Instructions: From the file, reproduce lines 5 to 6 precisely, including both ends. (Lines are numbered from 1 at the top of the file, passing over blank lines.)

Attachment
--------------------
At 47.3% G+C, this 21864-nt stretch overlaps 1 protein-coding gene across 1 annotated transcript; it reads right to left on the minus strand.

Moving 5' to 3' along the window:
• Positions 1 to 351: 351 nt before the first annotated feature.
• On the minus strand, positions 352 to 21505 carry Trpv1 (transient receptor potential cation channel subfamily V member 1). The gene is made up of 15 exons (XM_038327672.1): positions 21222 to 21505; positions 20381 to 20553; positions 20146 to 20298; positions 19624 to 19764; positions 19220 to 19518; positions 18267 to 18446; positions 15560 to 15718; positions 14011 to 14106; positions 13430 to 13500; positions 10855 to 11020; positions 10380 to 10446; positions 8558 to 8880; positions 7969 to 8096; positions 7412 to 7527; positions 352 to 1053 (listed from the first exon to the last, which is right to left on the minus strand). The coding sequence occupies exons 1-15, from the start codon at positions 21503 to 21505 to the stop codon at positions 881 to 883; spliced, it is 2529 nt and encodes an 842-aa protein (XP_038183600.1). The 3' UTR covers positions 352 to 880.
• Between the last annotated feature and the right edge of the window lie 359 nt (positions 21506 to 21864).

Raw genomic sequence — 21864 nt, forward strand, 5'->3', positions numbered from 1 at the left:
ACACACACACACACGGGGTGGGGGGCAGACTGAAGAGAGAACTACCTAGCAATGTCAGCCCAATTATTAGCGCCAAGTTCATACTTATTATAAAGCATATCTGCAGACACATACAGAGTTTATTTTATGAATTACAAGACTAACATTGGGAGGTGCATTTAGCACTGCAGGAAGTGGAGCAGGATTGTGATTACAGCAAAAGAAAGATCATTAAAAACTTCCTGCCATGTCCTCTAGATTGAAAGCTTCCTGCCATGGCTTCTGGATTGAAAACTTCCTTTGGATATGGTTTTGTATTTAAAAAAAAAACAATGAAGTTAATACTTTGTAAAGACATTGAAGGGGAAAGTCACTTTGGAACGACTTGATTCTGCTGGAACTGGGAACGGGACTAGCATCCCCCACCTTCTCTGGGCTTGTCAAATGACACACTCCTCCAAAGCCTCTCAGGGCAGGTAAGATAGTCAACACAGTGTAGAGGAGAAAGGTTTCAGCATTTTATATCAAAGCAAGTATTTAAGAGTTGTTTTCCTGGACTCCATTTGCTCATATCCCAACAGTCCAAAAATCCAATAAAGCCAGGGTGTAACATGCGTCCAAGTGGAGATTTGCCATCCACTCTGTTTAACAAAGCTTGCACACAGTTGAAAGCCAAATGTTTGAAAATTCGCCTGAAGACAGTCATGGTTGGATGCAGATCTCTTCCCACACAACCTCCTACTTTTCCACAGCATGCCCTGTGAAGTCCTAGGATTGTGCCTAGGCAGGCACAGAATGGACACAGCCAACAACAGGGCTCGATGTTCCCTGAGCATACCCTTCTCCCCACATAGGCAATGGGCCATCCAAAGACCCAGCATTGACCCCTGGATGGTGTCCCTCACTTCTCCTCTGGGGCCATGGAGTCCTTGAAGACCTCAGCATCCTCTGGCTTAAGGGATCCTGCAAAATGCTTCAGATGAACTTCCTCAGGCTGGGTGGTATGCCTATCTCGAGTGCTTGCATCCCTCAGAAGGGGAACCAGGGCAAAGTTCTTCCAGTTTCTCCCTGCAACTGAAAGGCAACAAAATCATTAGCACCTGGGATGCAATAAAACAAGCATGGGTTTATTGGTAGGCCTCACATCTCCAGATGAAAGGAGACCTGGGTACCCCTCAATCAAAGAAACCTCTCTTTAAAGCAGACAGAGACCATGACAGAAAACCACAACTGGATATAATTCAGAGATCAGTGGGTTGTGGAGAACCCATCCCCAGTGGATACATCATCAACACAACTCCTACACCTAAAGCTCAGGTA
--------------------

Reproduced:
• Between the last annotated feature and the right edge of the window lie 359 nt (positions 21506 to 21864).

Raw genomic sequence — 21864 nt, forward strand, 5'->3', positions numbered from 1 at the left: